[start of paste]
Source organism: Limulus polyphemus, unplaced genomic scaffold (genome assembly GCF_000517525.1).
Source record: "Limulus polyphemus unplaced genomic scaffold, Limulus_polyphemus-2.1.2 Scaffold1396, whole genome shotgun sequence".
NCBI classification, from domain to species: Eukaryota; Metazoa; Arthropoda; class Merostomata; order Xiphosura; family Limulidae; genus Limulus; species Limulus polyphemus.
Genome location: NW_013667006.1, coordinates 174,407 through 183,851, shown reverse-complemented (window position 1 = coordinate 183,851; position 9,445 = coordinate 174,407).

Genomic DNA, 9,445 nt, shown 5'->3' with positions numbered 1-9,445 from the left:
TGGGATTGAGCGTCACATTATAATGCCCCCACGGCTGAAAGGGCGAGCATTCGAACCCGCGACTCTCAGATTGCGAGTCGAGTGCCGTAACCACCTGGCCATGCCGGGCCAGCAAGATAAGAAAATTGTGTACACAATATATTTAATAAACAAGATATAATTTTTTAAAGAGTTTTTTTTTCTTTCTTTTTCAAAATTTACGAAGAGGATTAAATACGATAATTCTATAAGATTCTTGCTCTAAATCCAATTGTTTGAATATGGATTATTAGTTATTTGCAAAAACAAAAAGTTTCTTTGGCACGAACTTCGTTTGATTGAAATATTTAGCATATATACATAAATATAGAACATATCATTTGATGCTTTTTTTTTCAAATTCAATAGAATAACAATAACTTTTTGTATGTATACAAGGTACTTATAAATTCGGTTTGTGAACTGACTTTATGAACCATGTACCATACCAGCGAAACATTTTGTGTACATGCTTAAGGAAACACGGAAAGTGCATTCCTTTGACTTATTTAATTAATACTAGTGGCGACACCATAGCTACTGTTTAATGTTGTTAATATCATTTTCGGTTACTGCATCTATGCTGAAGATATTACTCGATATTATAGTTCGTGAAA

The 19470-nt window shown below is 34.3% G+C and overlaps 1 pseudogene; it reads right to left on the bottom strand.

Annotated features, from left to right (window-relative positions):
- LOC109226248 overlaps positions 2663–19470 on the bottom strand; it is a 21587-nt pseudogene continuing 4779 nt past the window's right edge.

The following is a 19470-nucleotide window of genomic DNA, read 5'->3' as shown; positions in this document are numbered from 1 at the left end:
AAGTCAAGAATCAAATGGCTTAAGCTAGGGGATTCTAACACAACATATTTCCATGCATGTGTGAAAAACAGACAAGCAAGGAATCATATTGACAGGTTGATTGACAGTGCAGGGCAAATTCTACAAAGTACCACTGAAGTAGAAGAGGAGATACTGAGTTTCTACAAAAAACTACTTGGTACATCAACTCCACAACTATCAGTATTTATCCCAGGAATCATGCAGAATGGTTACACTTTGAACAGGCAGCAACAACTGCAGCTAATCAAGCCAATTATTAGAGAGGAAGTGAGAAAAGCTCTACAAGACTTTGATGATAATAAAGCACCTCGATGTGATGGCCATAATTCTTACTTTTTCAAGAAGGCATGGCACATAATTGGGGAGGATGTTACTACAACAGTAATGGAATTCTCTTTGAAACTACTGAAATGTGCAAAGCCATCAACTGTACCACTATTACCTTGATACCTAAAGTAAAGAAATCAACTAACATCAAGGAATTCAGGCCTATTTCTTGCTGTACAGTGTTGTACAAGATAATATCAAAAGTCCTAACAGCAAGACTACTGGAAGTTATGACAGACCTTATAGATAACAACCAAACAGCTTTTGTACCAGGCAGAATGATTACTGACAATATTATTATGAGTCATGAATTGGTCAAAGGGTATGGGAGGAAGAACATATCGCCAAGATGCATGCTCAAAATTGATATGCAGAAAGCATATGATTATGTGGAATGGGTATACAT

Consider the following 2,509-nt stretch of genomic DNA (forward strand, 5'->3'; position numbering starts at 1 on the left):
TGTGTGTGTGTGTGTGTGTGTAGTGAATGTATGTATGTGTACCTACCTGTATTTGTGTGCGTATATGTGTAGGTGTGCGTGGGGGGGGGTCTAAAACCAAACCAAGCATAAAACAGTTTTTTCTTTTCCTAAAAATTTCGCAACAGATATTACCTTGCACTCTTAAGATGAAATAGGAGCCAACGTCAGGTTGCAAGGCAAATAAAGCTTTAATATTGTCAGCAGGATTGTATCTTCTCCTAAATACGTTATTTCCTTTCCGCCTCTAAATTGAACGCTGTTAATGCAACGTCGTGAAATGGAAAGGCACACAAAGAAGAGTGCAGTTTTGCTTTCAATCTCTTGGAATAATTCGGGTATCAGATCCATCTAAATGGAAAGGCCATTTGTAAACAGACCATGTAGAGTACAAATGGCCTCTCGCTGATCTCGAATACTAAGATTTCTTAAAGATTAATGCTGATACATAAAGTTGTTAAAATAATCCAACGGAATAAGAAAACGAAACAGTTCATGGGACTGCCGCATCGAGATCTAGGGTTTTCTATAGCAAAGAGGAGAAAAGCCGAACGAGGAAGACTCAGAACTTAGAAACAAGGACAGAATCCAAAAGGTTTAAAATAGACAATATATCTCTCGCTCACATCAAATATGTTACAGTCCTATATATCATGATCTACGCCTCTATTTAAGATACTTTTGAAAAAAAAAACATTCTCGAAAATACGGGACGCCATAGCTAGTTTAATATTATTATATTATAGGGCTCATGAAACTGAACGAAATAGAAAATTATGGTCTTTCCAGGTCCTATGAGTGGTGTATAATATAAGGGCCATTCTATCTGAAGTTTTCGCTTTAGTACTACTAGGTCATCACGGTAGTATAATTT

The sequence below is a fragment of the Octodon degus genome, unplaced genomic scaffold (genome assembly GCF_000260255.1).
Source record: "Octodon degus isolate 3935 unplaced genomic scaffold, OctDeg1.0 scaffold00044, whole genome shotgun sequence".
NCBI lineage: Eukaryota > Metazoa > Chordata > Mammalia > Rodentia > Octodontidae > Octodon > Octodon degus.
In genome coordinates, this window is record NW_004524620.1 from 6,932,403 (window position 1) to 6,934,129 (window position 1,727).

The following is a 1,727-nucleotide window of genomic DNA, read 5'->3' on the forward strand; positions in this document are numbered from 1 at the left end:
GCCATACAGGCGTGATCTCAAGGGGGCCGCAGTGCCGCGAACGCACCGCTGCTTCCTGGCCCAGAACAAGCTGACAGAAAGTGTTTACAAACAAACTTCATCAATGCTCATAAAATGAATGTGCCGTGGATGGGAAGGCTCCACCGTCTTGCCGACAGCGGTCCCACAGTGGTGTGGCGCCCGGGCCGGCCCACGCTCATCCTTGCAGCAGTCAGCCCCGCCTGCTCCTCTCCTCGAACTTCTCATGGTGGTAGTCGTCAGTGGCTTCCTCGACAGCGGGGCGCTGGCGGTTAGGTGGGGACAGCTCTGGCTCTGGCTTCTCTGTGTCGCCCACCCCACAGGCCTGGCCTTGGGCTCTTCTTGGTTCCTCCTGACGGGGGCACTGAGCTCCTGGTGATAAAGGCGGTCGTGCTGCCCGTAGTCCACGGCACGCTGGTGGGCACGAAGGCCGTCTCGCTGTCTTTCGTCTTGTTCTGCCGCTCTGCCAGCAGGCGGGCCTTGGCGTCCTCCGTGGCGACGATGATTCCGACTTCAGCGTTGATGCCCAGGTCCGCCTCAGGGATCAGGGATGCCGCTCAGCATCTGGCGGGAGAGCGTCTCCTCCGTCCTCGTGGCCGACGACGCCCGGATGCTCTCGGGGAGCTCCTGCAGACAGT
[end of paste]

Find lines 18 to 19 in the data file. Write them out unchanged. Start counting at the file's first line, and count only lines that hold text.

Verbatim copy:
The following is a 1,727-nucleotide window of genomic DNA, read 5'->3' on the forward strand; positions in this document are numbered from 1 at the left end:
GCCATACAGGCGTGATCTCAAGGGGGCCGCAGTGCCGCGAACGCACCGCTGCTTCCTGGCCCAGAACAAGCTGACAGAAAGTGTTTACAAACAAACTTCATCAATGCTCATAAAATGAATGTGCCGTGGATGGGAAGGCTCCACCGTCTTGCCGACAGCGGTCCCACAGTGGTGTGGCGCCCGGGCCGGCCCACGCTCATCCTTGCAGCAGTCAGCCCCGCCTGCTCCTCTCCTCGAACTTCTCATGGTGGTAGTCGTCAGTGGCTTCCTCGACAGCGGGGCGCTGGCGGTTAGGTGGGGACAGCTCTGGCTCTGGCTTCTCTGTGTCGCCCACCCCACAGGCCTGGCCTTGGGCTCTTCTTGGTTCCTCCTGACGGGGGCACTGAGCTCCTGGTGATAAAGGCGGTCGTGCTGCCCGTAGTCCACGGCACGCTGGTGGGCACGAAGGCCGTCTCGCTGTCTTTCGTCTTGTTCTGCCGCTCTGCCAGCAGGCGGGCCTTGGCGTCCTCCGTGGCGACGATGATTCCGACTTCAGCGTTGATGCCCAGGTCCGCCTCAGGGATCAGGGATGCCGCTCAGCATCTGGCGGGAGAGCGTCTCCTCCGTCCTCGTGGCCGACGACGCCCGGATGCTCTCGGGGAGCTCCTGCAGACAGT